Israel fumes as UN secretary-general leaves Hamas off sexual violence blacklist

Foreign Ministry denounces UN chief as ‘standing shoulder to shoulder with rapists and murderers,’ asserts Antonio Guterres would not have condemned crimes of Nazi Germany either

UN Secretary-General Antonio Guterres listens during a UN Security Council meeting on the situation in the Middle East at UN headquarters in New York City on April 18, 2024. (Angela Weiss/AFP)
UN Secretary-General Antonio Guterres listens during a UN Security Council meeting on the situation in the Middle East at UN headquarters in New York City on April 18, 2024. (Angela Weiss/AFP)

Foreign Minister Israel Katz accused United Nations Secretary-General Antonio Guterres of standing “shoulder to shoulder with the rapists and murderers of Hamas” for declining to include the terror group in a report published Tuesday on organizations suspected by the UN of committing acts of sexual violence during conflict.

The document, titled “Conflict-related sexual violence,” and published as a “Report of the Secretary-General,” noted there is evidence that sex crimes were committed during the Palestinian terror group Hamas’s devastating October 7 attack on Israel, but did not specifically attribute responsibility to Hamas.

The ministry elaborated in the statement that Guterres ignored “the plethora of testimony and evidence that was collected and then included in the report of the Special Representative of the Secretary-General on Sexual Violence in Conflict Pramila Patten.”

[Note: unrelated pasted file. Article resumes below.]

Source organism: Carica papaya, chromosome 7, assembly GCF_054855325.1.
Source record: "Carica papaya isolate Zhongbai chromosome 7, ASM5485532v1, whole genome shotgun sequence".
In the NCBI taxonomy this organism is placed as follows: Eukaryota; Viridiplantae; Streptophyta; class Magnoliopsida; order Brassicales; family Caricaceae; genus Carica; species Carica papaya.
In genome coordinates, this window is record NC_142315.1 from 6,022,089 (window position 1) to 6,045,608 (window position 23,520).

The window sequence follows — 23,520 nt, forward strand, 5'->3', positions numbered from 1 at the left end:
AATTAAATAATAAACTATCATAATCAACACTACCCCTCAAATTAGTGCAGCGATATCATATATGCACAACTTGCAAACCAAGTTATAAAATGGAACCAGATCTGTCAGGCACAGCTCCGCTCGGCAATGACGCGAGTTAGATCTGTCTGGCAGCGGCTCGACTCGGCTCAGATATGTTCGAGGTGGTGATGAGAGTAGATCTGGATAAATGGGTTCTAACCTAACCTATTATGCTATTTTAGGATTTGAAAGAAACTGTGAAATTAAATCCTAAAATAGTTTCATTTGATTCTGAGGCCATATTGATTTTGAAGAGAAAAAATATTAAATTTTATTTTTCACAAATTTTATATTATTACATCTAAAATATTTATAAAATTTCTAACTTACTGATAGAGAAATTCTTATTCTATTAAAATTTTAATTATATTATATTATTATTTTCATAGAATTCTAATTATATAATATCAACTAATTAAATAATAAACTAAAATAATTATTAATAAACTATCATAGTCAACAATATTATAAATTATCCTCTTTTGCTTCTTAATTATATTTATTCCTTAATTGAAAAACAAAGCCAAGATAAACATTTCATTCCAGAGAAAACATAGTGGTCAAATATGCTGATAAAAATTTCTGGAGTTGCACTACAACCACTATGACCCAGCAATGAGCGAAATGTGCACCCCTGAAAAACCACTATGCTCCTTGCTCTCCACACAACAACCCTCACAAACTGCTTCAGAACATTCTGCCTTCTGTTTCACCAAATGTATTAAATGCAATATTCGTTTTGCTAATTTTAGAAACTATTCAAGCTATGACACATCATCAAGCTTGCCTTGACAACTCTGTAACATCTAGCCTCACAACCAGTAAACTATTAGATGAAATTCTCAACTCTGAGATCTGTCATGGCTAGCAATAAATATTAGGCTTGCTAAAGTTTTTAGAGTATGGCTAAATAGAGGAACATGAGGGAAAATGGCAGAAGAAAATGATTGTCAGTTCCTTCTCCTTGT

Patten’s report after her visit to Israel found that rape likely occurred during the Hamas attacks, and said there was convincing evidence hostages were facing sexual abuse in Gaza.

In his report, Guterres referenced Patten’s assessment, but noted that it, “not being investigative in nature and given its limited duration, did not draw conclusions on attribution to specific armed groups or determine prevalence of incidents of conflict-related sexual violence during and after the attacks of 7 October. Such a determination would require a fully-fledged investigation.”

Guterres, fumed Katz, refused to acknowledge Hamas’s responsibility for the grave sexual crimes that appear in the Patten report and to declare it a terrorist organization.

“I am convinced that if the crimes of the Nazi regime had come up for discussion during his tenure, he would have refused to condemn them as well, if his political interests demanded that,” the minister said in a statement published by the Foreign Ministry. “Guterres has turned the UN into an extremely antisemitic and anti-Israel institution, and his time in office will be remembered as the darkest in the organization’s history.”

On October 7, the Palestinian terror group Hamas led a massive cross-border attack on Israel that killed 1,200 people, mostly civilians, amid numerous atrocities.

Some 3,000 attackers burst through the boundary with the Gaza Strip to rampage murderously through southern Israel amid widespread gang rape, torture and mutilation of victims, according to numerous witnesses and robust evidence. Terrorists also abducted 253 people of all ages who were taken as hostages in Gaza.

Foreign Minister Israel Katz in Jerusalem, February 19, 2024. (Chaim Goldberg/Flash90)

Patten, the UN’s envoy on sex crimes during conflict, last month presented a report at the UN indicating that rape and gang rape likely occurred during the October 7 Hamas onslaught, that “clear and convincing” evidence shows that hostages were raped while being held in Gaza, and that those currently held captive are still facing such abuse.